A poem I wrote in response to our incredibly sad and often savage 24-hr news cycle. Stories and stories of sadness and pain and hurt. I know the world is full of examples of love and joy and peace and civility, but often these are pushed to the margins. Here is an image, a snapshot per se, of miracle based on accounts from the Gospel of Mark. The miracle of Christ into the world. The miracle of faith in Christ and healing that results.
Then there is that strange story
Of wandering crowds
Out into the desert
All for a traveling healer—
A worker of miracles
A riddler of strange prophecies.
Two or three days at a time
They lasted on stories of seed. Light.
What is for each of us a measure of faith.
And then there were the handfuls of bread
Broken and spread out across the side
Of that little country called Galilee
Where everyday people of earth
Gather by family
Marry by family
And die among their own.
All of history’s shepherds and fishers and collectors
In small villages around a small small earth
Wearying themselves of life and love and rule and God…
Till finally, “I believe” comes up out the crowd.
Or “only that I would touch the hem of your coat” arises
From the faceless sick.
This one in particular gets to me.
Nameless. Faceless. Lost in time
Except that we have this strange story
Of her healing, the gathering of faith in a word
Cracked wide open out of tiny tiny seed.
The scene depicted in Mark chapter 7 below is a very familiar scene throughout the gospels of the New Testament. We find Jesus and a small cadre of apprentice-ministers moving about the seaside towns and villages near Galilee, occasionally stopping for food and rest. As is often the case, they are quickly happened upon by Pharisees and religious lawyers. Some sort of question arises. And with that, comes a particular air of condescension and no real appetite for making peace. It is an ancient rivalry: the advance of righteousness against the ruthless ritual of the religious spirit!
“Now the Pharisees and certain experts in the law who had come from Jerusalem were now gathered around him. For they had witnessed some of Jesus’ disciples eating their bread with unwashed hands. (Pharisees and religious Jews do not eat unless they perform a ritual washing, holding fast to the tradition of the elders. When they come from the marketplace, they do not eat unless they wash.) And they hold fast to many other traditions.” (see Mk 7:1-4)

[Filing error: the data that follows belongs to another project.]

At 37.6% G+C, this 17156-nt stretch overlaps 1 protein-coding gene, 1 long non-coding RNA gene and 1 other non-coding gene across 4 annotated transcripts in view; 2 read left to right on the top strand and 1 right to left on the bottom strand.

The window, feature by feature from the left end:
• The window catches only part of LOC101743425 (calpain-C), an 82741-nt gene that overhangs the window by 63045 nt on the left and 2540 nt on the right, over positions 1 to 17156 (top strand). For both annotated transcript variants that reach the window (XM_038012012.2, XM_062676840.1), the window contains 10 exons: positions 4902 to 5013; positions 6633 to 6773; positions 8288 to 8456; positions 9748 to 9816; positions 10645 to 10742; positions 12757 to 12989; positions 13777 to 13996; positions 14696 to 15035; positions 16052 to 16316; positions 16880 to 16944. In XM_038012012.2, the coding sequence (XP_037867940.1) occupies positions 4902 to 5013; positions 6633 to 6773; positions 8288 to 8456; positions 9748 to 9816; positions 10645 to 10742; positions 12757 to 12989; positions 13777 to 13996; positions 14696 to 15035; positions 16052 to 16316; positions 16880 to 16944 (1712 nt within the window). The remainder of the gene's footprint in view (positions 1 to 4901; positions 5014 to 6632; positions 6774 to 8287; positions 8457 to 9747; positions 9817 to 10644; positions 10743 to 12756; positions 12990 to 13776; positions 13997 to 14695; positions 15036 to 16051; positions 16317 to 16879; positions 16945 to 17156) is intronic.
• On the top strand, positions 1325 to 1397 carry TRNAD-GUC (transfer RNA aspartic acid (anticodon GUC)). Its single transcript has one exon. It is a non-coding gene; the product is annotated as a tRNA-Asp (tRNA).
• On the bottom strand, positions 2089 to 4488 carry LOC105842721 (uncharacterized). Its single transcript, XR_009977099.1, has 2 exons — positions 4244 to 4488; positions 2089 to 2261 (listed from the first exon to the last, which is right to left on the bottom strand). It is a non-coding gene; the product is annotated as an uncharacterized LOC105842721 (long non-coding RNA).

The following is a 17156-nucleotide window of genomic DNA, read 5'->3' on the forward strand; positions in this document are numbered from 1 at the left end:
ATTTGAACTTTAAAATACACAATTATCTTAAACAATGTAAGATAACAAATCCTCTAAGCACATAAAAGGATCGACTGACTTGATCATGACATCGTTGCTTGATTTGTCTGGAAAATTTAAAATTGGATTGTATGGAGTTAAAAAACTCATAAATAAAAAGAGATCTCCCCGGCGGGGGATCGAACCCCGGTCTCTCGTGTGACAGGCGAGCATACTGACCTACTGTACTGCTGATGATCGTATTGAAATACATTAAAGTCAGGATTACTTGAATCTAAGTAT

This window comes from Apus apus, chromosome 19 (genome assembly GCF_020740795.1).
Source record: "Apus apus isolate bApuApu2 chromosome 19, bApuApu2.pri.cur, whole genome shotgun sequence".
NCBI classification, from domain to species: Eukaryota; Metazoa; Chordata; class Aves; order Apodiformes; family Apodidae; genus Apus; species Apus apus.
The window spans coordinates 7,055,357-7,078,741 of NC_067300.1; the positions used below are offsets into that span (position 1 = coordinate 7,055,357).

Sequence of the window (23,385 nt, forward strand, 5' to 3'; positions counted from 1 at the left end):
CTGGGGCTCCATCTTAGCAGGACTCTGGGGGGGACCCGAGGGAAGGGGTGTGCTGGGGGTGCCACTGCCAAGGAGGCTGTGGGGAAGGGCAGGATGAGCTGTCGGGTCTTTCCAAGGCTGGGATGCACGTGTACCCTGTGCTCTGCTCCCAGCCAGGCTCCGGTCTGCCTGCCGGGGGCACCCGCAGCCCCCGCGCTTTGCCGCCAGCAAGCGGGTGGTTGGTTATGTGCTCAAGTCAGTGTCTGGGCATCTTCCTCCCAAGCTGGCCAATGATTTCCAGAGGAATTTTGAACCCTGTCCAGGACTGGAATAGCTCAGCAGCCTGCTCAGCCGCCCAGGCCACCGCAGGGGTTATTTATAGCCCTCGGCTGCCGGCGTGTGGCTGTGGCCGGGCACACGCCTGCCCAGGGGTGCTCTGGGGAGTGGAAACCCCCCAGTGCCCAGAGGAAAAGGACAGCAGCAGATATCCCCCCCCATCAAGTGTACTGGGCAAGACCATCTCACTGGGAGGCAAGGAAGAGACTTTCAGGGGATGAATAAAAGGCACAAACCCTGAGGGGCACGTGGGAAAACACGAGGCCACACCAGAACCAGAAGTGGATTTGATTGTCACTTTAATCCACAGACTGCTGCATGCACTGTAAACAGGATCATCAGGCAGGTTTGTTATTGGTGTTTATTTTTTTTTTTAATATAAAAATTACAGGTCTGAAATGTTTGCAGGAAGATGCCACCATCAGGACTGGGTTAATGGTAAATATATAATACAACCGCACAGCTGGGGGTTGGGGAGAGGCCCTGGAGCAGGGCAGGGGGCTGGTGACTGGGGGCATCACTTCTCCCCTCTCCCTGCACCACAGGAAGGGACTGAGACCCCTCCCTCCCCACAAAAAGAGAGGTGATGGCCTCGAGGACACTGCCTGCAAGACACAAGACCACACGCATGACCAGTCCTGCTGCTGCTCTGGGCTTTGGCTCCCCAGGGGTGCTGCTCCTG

“And He said to them, “Isaiah prophesied rightly about you: ‘These people honor me with their lips, but their hearts are far from me. They worship me in vain, teaching as doctrine the commandments of men.’ You, having no regard for (are indifferent toward) the commands of God, you hold fast to the traditions of men. You neatly reject (or set aside) the commandment of God in order to set up your own tradition. You even nullify (or render powerless) the word of God by your tradition that you continue to hand down. And you do many such things.” (see Mk 7:6-13)
In this example from Mark, Jesus and his disciples are pretentiously questioned and inevitably accused as threatening to ceremonial tradition—that is, sharing the evening meal without having performed their ritual washing. The occasion is isolating. The religious proprietor is pacing around like a schoolyard monitor squashing even a hint of dissent. Though not altogether surprising, Jesus counters most effective by referring his opposition to a most formidable arbitrator in the prophet Isaiah—“these people… their hearts are far from me”. Suddenly, the most pious expressions of worship are waning thin. Their case is quickly sunk.
Now to be clear, Jesus is not dismissing either the place or practicality of washing before eating, beit ritual washing or any other. Rather, he is dismissing the destructive notion that our finest religious efforts (as in adhering to the traditions of the elders) secure any righteousness with God. They do not! To comply with what is considered good Christian conduct is no doubt honorable and charitable. It may even be practical and beneficial. But it does not establish the righteousness of God in the hearts of man. Jesus Christ alone is our righteousness in God; and we must surrender fully to him. “For God made Christ, who himself never did sin, to be the offering for our sin, so that we could be made right with God through Christ” (2 Cor 5:21).
But aside from all of this, Jesus is dismissing the unrepentant arrogance that so undershoots the purpose and power of God’s word to advance, heal, and ultimately liberate. This is what Christ is up against; the religious spirit! It’s what the whole church of God in every age is up against. And sadly, in some corners of the camp, the enemy has already infiltrated. It’s hard to admit. But some of us are bound up in tangles of routine legalism. Some of us are defensive over traditional forms being tweaked. Some of us are overtly critical of a restless generation simply evading our practiced piety. And some have long since shored up on an island of bitterness, anchored fast by fear and doubt.
The religious spirit is a spirit of justification and self-righteousness. At its core, it is incredibly arrogant and carelessly unrepentant. In a word, it is the product of a hard-heart. No matter the mood, the motive, the behavior, or the consequence, the religious spirit consistently and confidently justifies it’s presence. And nowhere is its presence more apparent and agitating than in the path of God’s advancing kingdom. Wherever the kingdom of heaven drives a stake, wherever the authority of Christ takes new territory, sure to follow is the religious spirit, cleverly disguised in virtuous defense and righteous accusation. Even the benefit of peering in on the Scribe and Pharisee of early Christianity has done nothing to spare the church of today from the same routine rituals of self-justification and self-righteousness, of literally nullifying the rescue of God by the power of the stiff-necked will.